Beware of the Bunny Man
It seems to be nothing more than an urban legend, however the mystery still surrounds what was known as the “Bunny Man”. It occurred back in 1970, when a man dressed as a bunny rabbit terrorized people for several weeks. This bunny was not a friendly one, as he wielded a large bladed axe. The area is known as “Bunny Man Bridge” which is located on Colchester Road in Clifton in the southwestern part of Fairfax County, Virginia.
There are different variations of this story, however they all seem to spook people during Halloween as the Bunny Man returns each year or perhaps his spirit does. This spooky figure has created a since of mystery for those who live in the area, always keeping an eye open walking at night on a dark roadway.
The area of Clifton, Virginia is quite small –- with only around 300 residents in the area and is only 192 acres in size.
The first recorded incident happened on October 20th, 1970 when USAFA Cadet Bob Bennett and his then fiancée Dusty were in the area visiting relatives. It was at night and they were returning from a football game, as they sat down in their seats inside the car they noticed something moving in the rear view mirror.
A moment later, the front passenger window was completely smashed and a bizarre man wearing a bunny rabbit suit was there. Bennett immediately turned the car around while this bunny man screamed at them yelling “You’re on private property and I have your tag number”. Down the road they discovered a hatchet laying on the car floor.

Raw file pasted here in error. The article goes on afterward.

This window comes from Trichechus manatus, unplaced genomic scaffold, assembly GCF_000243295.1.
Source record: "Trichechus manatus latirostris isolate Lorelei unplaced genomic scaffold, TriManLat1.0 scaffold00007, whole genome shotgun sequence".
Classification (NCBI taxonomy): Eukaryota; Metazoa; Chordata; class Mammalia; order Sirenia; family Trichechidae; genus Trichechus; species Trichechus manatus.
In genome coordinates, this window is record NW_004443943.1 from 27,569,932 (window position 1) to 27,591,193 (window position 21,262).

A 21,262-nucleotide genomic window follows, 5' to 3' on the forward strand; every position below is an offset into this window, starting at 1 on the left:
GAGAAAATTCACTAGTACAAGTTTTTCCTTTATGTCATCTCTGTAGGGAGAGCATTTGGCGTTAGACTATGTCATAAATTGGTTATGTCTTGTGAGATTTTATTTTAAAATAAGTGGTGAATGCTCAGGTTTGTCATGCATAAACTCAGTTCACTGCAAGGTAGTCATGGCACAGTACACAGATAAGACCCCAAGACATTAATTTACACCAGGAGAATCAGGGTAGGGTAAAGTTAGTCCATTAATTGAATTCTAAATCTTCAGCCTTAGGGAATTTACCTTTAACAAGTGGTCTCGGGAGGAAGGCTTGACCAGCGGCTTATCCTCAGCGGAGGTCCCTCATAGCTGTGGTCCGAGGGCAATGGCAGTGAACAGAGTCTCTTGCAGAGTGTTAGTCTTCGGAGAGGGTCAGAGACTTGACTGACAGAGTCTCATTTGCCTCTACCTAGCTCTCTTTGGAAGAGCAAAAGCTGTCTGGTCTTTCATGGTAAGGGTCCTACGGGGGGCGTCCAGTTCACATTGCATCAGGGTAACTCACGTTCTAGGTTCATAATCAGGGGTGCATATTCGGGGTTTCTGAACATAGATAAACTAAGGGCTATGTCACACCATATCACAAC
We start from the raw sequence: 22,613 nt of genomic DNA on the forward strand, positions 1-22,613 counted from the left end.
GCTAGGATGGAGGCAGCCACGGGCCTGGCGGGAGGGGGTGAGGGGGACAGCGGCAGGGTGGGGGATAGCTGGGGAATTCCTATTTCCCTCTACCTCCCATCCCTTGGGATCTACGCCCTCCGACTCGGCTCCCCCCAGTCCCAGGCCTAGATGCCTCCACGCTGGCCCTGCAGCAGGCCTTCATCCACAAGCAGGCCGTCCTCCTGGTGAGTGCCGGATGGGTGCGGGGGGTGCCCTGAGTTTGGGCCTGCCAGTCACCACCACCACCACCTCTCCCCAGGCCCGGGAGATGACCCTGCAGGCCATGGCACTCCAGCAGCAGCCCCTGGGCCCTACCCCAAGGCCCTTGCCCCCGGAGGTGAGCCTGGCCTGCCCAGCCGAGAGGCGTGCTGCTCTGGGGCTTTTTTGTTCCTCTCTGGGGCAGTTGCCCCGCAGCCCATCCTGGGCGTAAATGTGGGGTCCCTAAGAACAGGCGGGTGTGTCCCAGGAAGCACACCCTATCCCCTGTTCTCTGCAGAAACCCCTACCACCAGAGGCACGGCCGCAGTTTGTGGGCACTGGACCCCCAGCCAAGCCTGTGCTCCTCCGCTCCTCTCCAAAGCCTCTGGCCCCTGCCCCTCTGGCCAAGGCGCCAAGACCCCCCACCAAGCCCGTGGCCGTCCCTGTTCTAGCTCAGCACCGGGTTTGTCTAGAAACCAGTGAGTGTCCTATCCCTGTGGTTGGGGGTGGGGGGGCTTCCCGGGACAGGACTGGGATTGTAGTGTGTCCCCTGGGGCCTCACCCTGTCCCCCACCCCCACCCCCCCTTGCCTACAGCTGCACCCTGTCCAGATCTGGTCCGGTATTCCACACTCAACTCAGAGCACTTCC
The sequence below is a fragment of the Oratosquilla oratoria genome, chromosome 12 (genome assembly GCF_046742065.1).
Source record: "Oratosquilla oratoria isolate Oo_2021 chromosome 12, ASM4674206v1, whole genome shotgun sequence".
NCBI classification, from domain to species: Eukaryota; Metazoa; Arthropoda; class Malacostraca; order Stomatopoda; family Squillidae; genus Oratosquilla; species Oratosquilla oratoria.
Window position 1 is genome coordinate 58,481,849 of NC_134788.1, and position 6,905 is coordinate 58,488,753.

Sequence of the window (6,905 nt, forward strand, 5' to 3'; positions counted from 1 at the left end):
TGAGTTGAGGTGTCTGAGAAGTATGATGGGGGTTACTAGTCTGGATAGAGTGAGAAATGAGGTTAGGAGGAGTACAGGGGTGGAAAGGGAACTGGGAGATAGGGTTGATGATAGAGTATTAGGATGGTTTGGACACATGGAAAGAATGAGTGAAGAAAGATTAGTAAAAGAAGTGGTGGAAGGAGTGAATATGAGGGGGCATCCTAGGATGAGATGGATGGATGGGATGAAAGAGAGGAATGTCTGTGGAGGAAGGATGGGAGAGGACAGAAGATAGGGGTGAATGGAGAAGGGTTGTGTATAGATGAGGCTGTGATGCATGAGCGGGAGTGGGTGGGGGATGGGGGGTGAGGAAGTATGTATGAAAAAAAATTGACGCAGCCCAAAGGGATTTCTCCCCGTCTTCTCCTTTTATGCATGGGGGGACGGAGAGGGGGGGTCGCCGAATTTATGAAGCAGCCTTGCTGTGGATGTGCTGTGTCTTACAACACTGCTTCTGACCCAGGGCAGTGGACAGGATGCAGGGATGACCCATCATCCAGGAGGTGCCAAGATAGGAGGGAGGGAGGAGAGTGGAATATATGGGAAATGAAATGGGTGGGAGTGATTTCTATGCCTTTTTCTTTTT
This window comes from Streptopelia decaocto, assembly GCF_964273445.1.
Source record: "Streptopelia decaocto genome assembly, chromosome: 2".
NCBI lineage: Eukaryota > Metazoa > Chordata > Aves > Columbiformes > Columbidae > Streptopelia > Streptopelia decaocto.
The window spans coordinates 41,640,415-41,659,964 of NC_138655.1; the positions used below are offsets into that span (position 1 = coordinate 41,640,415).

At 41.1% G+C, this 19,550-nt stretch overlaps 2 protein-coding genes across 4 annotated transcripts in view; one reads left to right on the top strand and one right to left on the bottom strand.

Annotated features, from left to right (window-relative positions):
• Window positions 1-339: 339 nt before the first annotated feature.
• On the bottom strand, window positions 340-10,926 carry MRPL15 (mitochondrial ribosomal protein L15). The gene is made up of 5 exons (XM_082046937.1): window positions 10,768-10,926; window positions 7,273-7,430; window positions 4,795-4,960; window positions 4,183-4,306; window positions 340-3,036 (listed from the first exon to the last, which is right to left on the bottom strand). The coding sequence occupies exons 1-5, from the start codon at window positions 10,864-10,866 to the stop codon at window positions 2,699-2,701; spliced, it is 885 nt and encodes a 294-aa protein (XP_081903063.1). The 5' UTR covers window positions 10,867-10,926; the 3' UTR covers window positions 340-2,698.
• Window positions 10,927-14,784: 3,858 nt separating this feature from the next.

The next sighting happened also in the evening on October 29th, 1970. As construction security guard Paul Phillips approached a man who was standing on the porch of an unfinished home in Kings Park West on Guinea Road. Phillips reported this odd man was wearing a bunny suit, he was around 6 feet tall and maybe weighed around 175 pounds.
This strange man was chopping at one of the porch posts yelling out “All you people trespass around here. If you don’t get out of here, I’m going to bust you on the head”. Afterward the bunny man then ran into the woods.
Both of these incidents were investigated by the Fairfax County Police department, eventually the cases were closed from lack of evidence. In the following weeks over 50 people reported to the police more sightings of this “bunny man”.
Back in 1973, University of Maryland student Patricia Johnson submitted a research paper on these incidents. Allegedly there were findings of hundreds of cleanly skinned half-eaten carcasses of rabbits which were hanging from the trees within the surrounding areas. A while later the remains of a person named Marcus Wallster was found in the woods nearby. He was found partially skinned and eaten.